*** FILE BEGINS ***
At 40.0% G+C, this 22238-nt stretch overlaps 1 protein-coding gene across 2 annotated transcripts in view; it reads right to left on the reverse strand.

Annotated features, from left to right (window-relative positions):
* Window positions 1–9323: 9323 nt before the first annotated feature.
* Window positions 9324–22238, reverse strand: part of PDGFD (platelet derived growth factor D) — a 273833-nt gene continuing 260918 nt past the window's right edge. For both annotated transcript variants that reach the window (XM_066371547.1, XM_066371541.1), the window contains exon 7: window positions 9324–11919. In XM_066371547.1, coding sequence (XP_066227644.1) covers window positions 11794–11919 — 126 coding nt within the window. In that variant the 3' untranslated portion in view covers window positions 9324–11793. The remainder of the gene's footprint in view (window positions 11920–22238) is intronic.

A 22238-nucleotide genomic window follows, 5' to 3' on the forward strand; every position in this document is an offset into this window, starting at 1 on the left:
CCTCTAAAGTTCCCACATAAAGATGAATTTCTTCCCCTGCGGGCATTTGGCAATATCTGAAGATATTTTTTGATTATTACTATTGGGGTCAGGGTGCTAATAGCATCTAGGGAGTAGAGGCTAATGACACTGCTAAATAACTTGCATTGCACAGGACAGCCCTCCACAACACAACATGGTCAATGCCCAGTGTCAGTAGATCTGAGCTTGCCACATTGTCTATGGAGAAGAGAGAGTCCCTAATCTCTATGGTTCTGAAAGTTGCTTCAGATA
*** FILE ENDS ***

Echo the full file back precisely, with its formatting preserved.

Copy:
At 40.0% G+C, this 22238-nt stretch overlaps 1 protein-coding gene across 2 annotated transcripts in view; it reads right to left on the reverse strand.

Annotated features, from left to right (window-relative positions):
* Window positions 1–9323: 9323 nt before the first annotated feature.
* Window positions 9324–22238, reverse strand: part of PDGFD (platelet derived growth factor D) — a 273833-nt gene continuing 260918 nt past the window's right edge. For both annotated transcript variants that reach the window (XM_066371547.1, XM_066371541.1), the window contains exon 7: window positions 9324–11919. In XM_066371547.1, coding sequence (XP_066227644.1) covers window positions 11794–11919 — 126 coding nt within the window. In that variant the 3' untranslated portion in view covers window positions 9324–11793. The remainder of the gene's footprint in view (window positions 11920–22238) is intronic.

A 22238-nucleotide genomic window follows, 5' to 3' on the forward strand; every position in this document is an offset into this window, starting at 1 on the left:
CCTCTAAAGTTCCCACATAAAGATGAATTTCTTCCCCTGCGGGCATTTGGCAATATCTGAAGATATTTTTTGATTATTACTATTGGGGTCAGGGTGCTAATAGCATCTAGGGAGTAGAGGCTAATGACACTGCTAAATAACTTGCATTGCACAGGACAGCCCTCCACAACACAACATGGTCAATGCCCAGTGTCAGTAGATCTGAGCTTGCCACATTGTCTATGGAGAAGAGAGAGTCCCTAATCTCTATGGTTCTGAAAGTTGCTTCAGATA